Given its prominence in the series, The Queen's Gambit could be doomed by how it represents chess itself, especially since the game has traditionally been associated with a sort of stoic, intellectual crowd. While the series definitely acknowledges that bougie sensibility, it balances that out with the inherently human side of the game in a worthwhile way. The Queen's Gambit also goes to some inspired lengths to visually represent the excitement of chess, whether through variations of editing or cinematography, to where viewers can understand how the game can be so captivating. One recurring motif, of Beth literally visualizing a chessboard out of shadows on the ceiling, is visually striking every single time. You probably won't leave the series with tips and tricks on how to be better at chess, as the terminology and craft of the games fly by with a casual urgency. But the series makes the games so consistently dynamic and awe-inspiring -- and the characters playing them so easy to root for and against -- that the end result feels similar to watching Rocky in the boxing ring.
That awe that viewers are sure to feel watching The Queen's Gambit is also largely thanks to its ensemble cast, the majority of which are magnetic in practically every scene they're in. While Taylor-Joy has already become a fan-favorite in the film world thanks to her performances in The Witch, Split, and The New Mutants, The Queen's Gambit is undoubtedly the most electrifying showcase of her acting abilities yet. Taylor-Joy valiantly rises to the task of playing Beth across a decade of her life, bringing a profound gravitas to her as both the plucky, shy teenager and the complicated, glamorous adult. Whether Beth is processing some major repressed trauma or dancing around a room to New Wave music, she becomes the kind of authentic protagonist that audiences can't help but want to follow.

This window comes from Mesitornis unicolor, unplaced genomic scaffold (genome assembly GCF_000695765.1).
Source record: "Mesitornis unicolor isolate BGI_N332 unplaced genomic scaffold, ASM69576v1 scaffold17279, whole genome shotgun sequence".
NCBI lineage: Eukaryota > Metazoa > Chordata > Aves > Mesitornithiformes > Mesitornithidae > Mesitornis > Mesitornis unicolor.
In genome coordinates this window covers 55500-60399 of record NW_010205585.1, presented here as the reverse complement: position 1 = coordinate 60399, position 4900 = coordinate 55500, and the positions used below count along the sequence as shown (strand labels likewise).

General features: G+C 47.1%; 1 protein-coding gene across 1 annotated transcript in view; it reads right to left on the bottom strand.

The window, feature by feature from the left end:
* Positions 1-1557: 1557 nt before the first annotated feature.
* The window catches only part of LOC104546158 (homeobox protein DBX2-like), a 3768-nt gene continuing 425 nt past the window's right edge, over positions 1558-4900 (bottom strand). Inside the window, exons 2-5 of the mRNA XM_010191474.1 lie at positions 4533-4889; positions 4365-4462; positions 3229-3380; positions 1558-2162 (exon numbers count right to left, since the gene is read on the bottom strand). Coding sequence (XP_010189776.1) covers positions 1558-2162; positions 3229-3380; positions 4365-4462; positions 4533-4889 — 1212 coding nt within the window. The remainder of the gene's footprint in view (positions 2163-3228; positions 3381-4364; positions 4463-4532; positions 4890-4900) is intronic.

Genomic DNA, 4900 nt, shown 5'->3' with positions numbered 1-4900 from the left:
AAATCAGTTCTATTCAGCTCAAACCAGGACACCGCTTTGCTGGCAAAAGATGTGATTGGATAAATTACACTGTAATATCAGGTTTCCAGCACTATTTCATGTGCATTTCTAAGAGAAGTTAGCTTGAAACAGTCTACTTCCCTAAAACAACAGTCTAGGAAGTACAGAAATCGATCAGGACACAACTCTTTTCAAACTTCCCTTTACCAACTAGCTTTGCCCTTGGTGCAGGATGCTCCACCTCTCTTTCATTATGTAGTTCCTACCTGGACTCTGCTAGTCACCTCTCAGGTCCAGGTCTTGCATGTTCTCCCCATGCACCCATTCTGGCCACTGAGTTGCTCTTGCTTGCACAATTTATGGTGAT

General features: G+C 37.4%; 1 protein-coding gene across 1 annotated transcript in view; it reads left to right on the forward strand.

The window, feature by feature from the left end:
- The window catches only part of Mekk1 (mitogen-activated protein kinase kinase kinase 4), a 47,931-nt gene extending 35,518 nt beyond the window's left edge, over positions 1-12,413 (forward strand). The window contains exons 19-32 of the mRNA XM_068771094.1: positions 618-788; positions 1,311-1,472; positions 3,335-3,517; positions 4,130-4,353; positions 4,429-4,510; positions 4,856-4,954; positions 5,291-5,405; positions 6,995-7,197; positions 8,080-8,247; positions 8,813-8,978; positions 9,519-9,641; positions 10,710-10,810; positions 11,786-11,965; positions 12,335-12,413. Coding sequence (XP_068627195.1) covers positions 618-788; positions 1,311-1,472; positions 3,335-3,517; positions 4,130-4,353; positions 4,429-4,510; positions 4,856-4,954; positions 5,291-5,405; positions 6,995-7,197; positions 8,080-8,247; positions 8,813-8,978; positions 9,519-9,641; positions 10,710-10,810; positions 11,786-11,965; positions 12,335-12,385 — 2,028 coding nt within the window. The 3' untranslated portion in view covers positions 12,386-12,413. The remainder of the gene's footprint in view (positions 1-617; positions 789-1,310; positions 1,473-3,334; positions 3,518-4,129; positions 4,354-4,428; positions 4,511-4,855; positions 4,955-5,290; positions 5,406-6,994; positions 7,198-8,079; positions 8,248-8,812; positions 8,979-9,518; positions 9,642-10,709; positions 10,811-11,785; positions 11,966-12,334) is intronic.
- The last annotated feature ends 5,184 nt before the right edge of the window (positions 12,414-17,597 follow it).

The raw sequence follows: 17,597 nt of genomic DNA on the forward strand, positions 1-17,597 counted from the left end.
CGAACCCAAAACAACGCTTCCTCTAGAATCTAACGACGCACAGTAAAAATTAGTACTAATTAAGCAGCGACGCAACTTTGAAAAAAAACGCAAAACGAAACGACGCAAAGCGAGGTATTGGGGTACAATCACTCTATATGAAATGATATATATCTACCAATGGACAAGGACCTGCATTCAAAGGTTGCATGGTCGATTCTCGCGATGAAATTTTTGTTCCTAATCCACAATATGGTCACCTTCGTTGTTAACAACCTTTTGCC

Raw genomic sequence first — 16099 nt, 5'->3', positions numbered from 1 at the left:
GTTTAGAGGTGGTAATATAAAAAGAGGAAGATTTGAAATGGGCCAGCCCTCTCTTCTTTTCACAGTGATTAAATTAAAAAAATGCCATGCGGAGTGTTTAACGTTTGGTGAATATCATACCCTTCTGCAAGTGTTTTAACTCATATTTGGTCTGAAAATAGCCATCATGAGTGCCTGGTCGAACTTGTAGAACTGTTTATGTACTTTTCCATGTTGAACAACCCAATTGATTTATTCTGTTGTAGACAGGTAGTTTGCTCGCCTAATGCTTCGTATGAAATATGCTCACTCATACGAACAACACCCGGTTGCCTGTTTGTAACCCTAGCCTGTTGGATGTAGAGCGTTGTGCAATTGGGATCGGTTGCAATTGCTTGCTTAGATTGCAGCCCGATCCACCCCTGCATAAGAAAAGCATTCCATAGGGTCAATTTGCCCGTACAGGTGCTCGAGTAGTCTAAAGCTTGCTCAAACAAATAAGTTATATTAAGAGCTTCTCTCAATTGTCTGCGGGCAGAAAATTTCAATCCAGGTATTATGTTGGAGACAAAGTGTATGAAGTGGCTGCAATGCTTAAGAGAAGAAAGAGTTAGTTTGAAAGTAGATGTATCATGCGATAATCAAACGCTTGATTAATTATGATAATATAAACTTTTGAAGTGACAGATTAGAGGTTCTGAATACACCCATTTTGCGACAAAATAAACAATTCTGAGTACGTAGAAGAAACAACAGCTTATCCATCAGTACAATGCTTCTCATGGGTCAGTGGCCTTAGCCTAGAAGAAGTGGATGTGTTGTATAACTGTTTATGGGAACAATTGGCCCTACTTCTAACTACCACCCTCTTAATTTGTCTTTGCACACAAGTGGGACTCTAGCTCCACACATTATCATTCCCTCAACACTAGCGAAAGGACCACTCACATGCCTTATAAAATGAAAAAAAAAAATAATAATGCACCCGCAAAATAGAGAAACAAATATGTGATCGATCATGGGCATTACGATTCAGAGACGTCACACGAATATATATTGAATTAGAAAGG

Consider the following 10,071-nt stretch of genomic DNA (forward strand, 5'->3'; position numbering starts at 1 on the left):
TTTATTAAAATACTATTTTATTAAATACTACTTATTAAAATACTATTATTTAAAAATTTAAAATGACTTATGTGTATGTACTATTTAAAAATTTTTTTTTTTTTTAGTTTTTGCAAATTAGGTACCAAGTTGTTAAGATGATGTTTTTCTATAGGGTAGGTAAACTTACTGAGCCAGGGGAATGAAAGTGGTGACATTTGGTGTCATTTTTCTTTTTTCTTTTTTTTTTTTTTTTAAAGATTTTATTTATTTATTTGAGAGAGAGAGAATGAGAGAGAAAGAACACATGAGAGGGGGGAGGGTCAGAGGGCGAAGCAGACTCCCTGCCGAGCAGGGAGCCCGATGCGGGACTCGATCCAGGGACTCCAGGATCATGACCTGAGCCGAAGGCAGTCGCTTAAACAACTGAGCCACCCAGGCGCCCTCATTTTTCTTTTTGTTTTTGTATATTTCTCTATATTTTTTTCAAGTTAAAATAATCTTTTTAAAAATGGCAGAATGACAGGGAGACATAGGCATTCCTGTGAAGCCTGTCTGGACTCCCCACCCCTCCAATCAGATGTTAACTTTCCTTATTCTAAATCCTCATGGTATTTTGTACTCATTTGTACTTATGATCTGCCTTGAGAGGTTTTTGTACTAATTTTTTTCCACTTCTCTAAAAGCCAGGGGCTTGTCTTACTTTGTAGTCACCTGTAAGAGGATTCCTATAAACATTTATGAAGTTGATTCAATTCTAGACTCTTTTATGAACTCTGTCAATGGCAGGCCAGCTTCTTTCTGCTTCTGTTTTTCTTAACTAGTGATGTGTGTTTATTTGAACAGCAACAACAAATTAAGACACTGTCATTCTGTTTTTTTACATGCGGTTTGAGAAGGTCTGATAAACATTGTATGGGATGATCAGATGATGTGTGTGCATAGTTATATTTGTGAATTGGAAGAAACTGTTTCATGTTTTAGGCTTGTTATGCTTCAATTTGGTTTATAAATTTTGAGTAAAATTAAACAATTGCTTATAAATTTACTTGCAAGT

That sentiment is especially true when coupled with The Queen's Gambit's supporting cast of characters, each of whom compliments Taylor-Joy's performance beautifully. One of the definite standouts among the cast is Marielle Heller, who is best known for her work behind the camera on films like Can You Ever Forgive Me? and A Beautiful Day in the Neighborhood. As Alma, Beth's adopted mother/manager on the chess circuit, Heller is truly unforgettable, condensing the larger ennui of 1950s housewives into a soulful and affectionately relatable package. Newcomer Moses Ingram, who portrays Beth's childhood friend Jolene, is also a genuine marvel to watch and brings much-needed energy to every scene she's in. And, surprisingly, the three main male contemporaries of Beth prove to be earnest and essential complements to her story, particularly when it comes to fellow chess pros Benny Watts (Thomas Brodie-Sangster) and Harry Beltik (Harry Melling).
It would be criminal not to mention the technical elements of The Queen's Gambit, which transform the series from forgettable to elevated. Again, the series feels like a perfect aesthetic fit for the fall and winter months, with the cinematography from Steven Meizler turning a color palette of greys, browns, and blushes into something lush and almost comforting. The costume work from Gabriele Binder and hair and makeup work from Daniel Parker are both a huge component of that, with a sartorial flair that feels both timely and timeless, even in muted tones. Almost every outfit Beth wears in the series -- including an array of chic overcoats, knitwear, and cocktail dresses -- is both practical and envy-inducing, while still looking like something a millennial woman would wear while walking down a busy city street corner today.
Even in the uncharted waters of this year's fall TV landscape, The Queen's Gambit stands out from the pack with beautiful ease. Sure, the idea of watching seven-plus hours about competitive chess might seem mundane to some, but the miniseries uses its premise to tell a story about identity, passion, and companionship that's both escapist and profoundly relevant. When coupled with its earnest and talented cast and its lush and stunning aesthetics, The Queen's Gambit is easily one of the strongest binge-worthy shows of the fall season.0comments
Rating: 5 out of 5
The Queen's Gambit will premiere on Friday, October 23rd on Netflix.